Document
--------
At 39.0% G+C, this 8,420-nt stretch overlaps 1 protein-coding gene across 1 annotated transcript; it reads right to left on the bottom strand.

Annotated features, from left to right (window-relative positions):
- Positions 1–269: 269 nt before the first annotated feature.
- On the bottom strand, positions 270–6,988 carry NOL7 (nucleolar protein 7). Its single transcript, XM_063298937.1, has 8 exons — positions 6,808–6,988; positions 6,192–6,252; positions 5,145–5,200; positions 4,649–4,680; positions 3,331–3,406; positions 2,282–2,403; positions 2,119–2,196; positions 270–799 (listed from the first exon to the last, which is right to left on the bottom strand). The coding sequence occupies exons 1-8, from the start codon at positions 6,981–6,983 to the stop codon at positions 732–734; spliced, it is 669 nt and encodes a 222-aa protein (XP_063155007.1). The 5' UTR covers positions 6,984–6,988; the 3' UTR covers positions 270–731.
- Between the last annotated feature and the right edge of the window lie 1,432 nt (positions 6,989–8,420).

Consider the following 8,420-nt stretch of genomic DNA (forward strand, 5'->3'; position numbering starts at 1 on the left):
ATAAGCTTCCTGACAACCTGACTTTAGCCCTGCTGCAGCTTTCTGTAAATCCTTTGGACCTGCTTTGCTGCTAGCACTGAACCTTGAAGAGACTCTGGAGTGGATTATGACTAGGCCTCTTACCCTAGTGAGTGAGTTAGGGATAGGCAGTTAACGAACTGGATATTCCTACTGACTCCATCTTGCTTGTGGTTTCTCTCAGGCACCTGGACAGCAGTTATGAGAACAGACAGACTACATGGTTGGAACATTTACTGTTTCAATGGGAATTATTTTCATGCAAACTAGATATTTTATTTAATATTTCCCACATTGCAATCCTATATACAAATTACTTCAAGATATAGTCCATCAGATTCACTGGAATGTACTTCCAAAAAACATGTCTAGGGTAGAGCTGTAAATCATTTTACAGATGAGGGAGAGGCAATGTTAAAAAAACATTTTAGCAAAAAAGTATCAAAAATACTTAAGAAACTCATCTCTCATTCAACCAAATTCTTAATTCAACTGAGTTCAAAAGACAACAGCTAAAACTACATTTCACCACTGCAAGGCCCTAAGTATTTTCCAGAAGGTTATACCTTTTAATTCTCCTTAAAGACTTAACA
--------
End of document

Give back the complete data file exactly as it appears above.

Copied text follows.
At 39.0% G+C, this 8,420-nt stretch overlaps 1 protein-coding gene across 1 annotated transcript; it reads right to left on the bottom strand.

Annotated features, from left to right (window-relative positions):
- Positions 1–269: 269 nt before the first annotated feature.
- On the bottom strand, positions 270–6,988 carry NOL7 (nucleolar protein 7). Its single transcript, XM_063298937.1, has 8 exons — positions 6,808–6,988; positions 6,192–6,252; positions 5,145–5,200; positions 4,649–4,680; positions 3,331–3,406; positions 2,282–2,403; positions 2,119–2,196; positions 270–799 (listed from the first exon to the last, which is right to left on the bottom strand). The coding sequence occupies exons 1-8, from the start codon at positions 6,981–6,983 to the stop codon at positions 732–734; spliced, it is 669 nt and encodes a 222-aa protein (XP_063155007.1). The 5' UTR covers positions 6,984–6,988; the 3' UTR covers positions 270–731.
- Between the last annotated feature and the right edge of the window lie 1,432 nt (positions 6,989–8,420).

Consider the following 8,420-nt stretch of genomic DNA (forward strand, 5'->3'; position numbering starts at 1 on the left):
ATAAGCTTCCTGACAACCTGACTTTAGCCCTGCTGCAGCTTTCTGTAAATCCTTTGGACCTGCTTTGCTGCTAGCACTGAACCTTGAAGAGACTCTGGAGTGGATTATGACTAGGCCTCTTACCCTAGTGAGTGAGTTAGGGATAGGCAGTTAACGAACTGGATATTCCTACTGACTCCATCTTGCTTGTGGTTTCTCTCAGGCACCTGGACAGCAGTTATGAGAACAGACAGACTACATGGTTGGAACATTTACTGTTTCAATGGGAATTATTTTCATGCAAACTAGATATTTTATTTAATATTTCCCACATTGCAATCCTATATACAAATTACTTCAAGATATAGTCCATCAGATTCACTGGAATGTACTTCCAAAAAACATGTCTAGGGTAGAGCTGTAAATCATTTTACAGATGAGGGAGAGGCAATGTTAAAAAAACATTTTAGCAAAAAAGTATCAAAAATACTTAAGAAACTCATCTCTCATTCAACCAAATTCTTAATTCAACTGAGTTCAAAAGACAACAGCTAAAACTACATTTCACCACTGCAAGGCCCTAAGTATTTTCCAGAAGGTTATACCTTTTAATTCTCCTTAAAGACTTAACA